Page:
To be awarded a chair with Bert Moore’s name is an honor and privilege. Bert Moore recruited me to UT Dallas. He was such a great advocate for young faculty. Holding the Bert Moore Chair will remind me of his boundless support and will drive me to contribute toward his legacy of transformative research in BBS and UT Dallas.
It is an extraordinary honor to be associated, through the Nelle C. Johnston Chair, with a woman who centrally changed the lives of children with communication disorders, both through her work with children with hearing impairment and her central role in the development of the Callier Center for Communication Disorders. To this day, the Callier Center continues to help so many children and their families in the Dallas-Fort Worth area. I am deeply honored to carry forward, through my research and its application to clinical treatment, her tradition of service to children with communication disorders and their families.
In recognition of Marinus of Tyre, father of mathematical geography, students need to: enroll in more geospatial science and mathematics courses as part of a life-long learning curriculum, know how to use a global positioning system unit, known fondly by many as a GPS unit, and know whether or not a hand calculator is giving correct answers.
I am proud to be the first holder of the Mary McDermott Cook Chair in the Hobson Wildenthal Honors College. The chair symbolizes the close relationship between the McDermott Family, Mary McDermott Cook and honors education at UT Dallas. I plan to use the chair to promote academic excellence in the Honors College and to cultivate the life of the mind here at UT Dallas.
The Center for BrainHealth and the University of Texas at Dallas have given me the opportunity to take our work into how normal people store and retrieve knowledge in the brain and apply that to a wide array of medical and societal issues. More importantly, it has offered the opportunity to help train the next generation of cognitive neuroscientists, the accomplishment of which I am the proudest.
Microwave engineering education and research is at an all-time high as commercial applications are being developed in this regime. UT Dallas has established an excellent program to support radio frequency (RF) engineers for the next generation. Our students leave here making an impact in a short period of time for the greater good. I love being part of that.
UT Dallas offers tremendous opportunities for me to continue advancing my research activities. The research facilities, including the Cleanroom Research Laboratory and characterization facilities at the Natural Science and Engineering Research Laboratory, are world-class and provide invaluable resources to faculty and students in pursuing forefront research.
UT Dallas and the Jindal School have provided me the perfect environment to develop my research and teaching abilities to their fullest potential. I am grateful to the leadership of the school, University and the UT System for awarding me this chaired professorship and the generosity of the many supporters of UTD for providing the resources for such chairs.
Behavioral operations management is one of the fastest-growing areas of operations management. Already, the field of behavioral operations management has contributed to our understanding of how operations management models are likely to work in practice. It is my hope that down the road, this better understanding will improve how these models are implemented and used in industry.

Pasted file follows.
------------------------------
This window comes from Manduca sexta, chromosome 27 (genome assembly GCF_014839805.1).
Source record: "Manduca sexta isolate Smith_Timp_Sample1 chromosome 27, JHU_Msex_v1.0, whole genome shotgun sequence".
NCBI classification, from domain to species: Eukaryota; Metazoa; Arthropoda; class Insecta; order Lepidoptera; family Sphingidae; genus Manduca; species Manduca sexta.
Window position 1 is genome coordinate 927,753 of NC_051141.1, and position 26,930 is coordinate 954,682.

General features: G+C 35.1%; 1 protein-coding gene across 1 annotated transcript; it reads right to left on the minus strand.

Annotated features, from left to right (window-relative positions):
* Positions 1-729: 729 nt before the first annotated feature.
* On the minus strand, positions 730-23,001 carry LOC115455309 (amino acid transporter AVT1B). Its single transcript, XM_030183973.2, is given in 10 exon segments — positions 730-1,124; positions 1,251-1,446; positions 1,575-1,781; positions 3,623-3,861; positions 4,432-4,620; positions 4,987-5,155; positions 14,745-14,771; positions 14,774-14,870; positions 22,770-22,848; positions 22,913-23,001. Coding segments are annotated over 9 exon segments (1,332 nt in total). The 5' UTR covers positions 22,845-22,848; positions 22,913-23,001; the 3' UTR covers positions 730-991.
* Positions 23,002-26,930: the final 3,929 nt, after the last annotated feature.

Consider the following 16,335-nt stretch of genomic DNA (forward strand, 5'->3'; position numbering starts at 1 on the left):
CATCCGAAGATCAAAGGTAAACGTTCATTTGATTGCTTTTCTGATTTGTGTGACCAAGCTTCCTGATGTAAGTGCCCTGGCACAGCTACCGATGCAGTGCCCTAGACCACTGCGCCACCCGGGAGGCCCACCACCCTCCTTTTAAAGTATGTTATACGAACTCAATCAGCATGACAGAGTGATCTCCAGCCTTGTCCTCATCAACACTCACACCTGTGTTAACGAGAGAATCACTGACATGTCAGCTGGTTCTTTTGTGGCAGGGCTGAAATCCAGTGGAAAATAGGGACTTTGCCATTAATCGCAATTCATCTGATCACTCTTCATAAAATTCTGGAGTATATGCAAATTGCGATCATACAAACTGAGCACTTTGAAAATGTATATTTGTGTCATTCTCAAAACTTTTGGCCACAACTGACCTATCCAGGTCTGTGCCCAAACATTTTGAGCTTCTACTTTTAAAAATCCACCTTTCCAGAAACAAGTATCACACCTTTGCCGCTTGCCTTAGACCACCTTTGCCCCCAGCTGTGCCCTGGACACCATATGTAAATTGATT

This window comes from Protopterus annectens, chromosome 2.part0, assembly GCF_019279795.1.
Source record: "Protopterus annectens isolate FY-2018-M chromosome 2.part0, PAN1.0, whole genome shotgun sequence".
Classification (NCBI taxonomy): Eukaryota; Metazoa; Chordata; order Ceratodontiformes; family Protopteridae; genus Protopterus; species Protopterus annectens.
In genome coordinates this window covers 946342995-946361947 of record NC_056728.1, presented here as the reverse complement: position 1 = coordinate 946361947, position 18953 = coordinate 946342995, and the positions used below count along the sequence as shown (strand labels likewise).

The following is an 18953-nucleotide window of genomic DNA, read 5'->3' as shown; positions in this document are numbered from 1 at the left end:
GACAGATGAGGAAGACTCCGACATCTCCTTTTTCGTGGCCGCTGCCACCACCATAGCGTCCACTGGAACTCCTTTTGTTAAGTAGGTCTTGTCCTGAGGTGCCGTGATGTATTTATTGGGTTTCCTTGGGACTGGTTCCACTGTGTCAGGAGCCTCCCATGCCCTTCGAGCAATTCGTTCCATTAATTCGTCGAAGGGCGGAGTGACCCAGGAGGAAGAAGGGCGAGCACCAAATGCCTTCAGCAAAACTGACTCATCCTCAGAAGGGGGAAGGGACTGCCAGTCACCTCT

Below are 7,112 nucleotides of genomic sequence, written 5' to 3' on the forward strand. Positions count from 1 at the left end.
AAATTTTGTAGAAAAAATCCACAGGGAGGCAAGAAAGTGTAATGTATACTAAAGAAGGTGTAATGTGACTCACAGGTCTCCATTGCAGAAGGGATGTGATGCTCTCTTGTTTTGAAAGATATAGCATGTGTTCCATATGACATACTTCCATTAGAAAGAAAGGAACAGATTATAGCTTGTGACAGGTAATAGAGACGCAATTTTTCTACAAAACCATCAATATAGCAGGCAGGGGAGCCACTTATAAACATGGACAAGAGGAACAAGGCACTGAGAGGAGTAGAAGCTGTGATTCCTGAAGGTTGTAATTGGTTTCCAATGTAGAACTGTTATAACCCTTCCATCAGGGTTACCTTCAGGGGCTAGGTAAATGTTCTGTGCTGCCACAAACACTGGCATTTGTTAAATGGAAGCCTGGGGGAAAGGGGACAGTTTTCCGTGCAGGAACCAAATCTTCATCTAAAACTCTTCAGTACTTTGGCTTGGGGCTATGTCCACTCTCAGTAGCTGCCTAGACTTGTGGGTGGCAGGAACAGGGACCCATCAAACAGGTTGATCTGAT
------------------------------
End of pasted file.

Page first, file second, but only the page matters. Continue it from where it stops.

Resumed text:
I thanked one of my early mentors in my doctoral thesis for telling me I was thinking like a technician. At the time he said that, I was a technician, but he told me, ‘Don’t do that; you can think beyond what you’re doing and your job description.’ That was a big deal for me, so now I try to give students the same opportunity to do as much as they can.
The Callier Center is one of the premiere communication institutions with a very good reputation for research, and it is known for outstanding clinical services and clinical training. I am pleased to be working with students who will drive the audiology field forward and who are preparing to be future leaders.
Integrated circuit design is the core of electrical engineering, which requires expertise in device physics and fabrication, circuit architecture, power management, signal processing, and system control. However, the beauty of IC design is not restricted within the domain of engineering. It indeed goes far beyond it, providing abundant freedom and space for unique and artistic personal touches in a nanometer scale wonderland.
I am honored to be the first holder of this professorship. Russell’s commitment to our program goes much deeper than his generous financial support over the years. He always volunteers his time and wisdom, both of which are priceless to us. Russell’s creative thinking and managerial prowess have been great assets to the festival and building a world-class guitar series.
The main goal of my research is production of detailed 3D imaging of Earth structures and physical properties by designing computer algorithms to image seismic and electromagnetic waves that propagate through them. The most satisfying aspect of my research is seeing all of the graduate students that I have supervised doing well in their careers and their lives as a result of their UT Dallas education.